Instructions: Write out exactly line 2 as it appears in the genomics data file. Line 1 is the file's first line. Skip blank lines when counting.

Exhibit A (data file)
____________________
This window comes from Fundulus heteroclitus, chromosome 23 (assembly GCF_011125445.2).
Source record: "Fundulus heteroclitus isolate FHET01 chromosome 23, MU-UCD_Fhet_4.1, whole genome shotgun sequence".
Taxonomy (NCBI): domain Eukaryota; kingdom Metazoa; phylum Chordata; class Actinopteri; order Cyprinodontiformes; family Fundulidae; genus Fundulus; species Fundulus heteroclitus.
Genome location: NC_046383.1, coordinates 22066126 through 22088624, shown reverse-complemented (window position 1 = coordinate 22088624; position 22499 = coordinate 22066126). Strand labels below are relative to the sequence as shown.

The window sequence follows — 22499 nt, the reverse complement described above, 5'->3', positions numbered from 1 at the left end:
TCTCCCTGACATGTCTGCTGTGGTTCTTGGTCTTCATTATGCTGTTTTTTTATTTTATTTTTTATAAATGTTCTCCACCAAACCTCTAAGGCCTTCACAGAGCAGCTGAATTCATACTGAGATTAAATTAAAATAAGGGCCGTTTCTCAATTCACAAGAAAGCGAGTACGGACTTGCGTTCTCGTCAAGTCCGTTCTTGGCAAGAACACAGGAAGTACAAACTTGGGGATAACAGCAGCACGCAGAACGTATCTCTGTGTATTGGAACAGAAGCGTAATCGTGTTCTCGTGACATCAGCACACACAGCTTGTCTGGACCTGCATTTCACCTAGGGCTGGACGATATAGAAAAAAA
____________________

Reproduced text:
Source record: "Fundulus heteroclitus isolate FHET01 chromosome 23, MU-UCD_Fhet_4.1, whole genome shotgun sequence".